The Old-Time Herald Volume 8, Number 4


by David Potorti

In a tar paper-shack out of town across the track

Stands an old used-up man trying to call something back

But his old memories fade like the city in the haze

And his days have flowed together like the rain

And the dark water springs from the black rocks and flows

Out of sight where the twisted laurel grows.

—Tommy Thompson, "Twisted Laurel"


In 1961 University of Indiana folklorist, Henry Glassie, then an English major at Tulane, made the acquaintance of a New Orleans Coast Guard lieutenant named Tommy Thompson. A friend introduced them because of their shared interest in traditional music, which Glassie had been collecting and recording for years. They both turned out to be budding banjo players. And together, they spent days listening to Bascom Lamar Lunsford, Obray Ramsey, Etta Baker, Leonard Glenn, and George Pegram.

A few years later, Glassie and Thompson—then earning a Ph.D. in Philosophy at UNC-Chapel Hill—piled into a pickup truck and headed into the North Carolina Mountains, to the little cabin home of old-time banjo picker Mack Presnell. It was the first time that Thompson—who up till then had been studying Pete Seeger’s popular banjo instruction book—had actually witnessed old-time music being played, live and up close. It was, as Glassie recalls, "a moment," one that solidified Thompson’s love of the genre.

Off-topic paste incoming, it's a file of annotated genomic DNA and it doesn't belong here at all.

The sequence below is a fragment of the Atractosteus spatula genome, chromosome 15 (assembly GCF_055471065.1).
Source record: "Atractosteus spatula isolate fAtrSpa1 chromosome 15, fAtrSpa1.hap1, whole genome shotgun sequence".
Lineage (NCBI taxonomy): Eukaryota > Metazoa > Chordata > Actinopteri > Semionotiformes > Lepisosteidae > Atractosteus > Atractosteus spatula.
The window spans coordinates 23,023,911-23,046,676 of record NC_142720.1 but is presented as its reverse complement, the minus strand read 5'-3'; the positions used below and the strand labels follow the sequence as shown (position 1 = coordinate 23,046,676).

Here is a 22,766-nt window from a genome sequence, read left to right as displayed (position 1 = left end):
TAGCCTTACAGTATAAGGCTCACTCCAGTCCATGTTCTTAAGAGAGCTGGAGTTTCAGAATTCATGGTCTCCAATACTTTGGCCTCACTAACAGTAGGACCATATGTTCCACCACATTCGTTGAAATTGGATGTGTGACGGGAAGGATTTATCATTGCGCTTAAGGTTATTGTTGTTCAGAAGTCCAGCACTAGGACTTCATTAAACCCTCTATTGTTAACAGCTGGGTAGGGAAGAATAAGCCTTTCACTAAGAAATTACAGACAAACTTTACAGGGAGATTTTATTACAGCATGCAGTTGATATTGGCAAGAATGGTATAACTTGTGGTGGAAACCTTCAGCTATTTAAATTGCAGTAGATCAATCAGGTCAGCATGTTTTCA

In fact, Thompson would go on to join the Hollow Rock String Band, and to become a founding member of Chapel Hill, North Carolina’s Red Clay Ramblers. And—at the height of his career—he would also develop a dementia resembling Alzheimer’s disease, a terminal illness that would strip away his ability to play the banjo, to sing, to walk, and to feed himself. It would force him to retire from the Ramblers in 1994, and would rob him of the exquisite personal and musical memories still enjoyed by fans, friends and loved ones. And it would leave him today under constant institutional care, waiting—in lieu of a medical miracle—for the inevitable physical departure that will accompany the loss of his wonderful mind.  (continued....)

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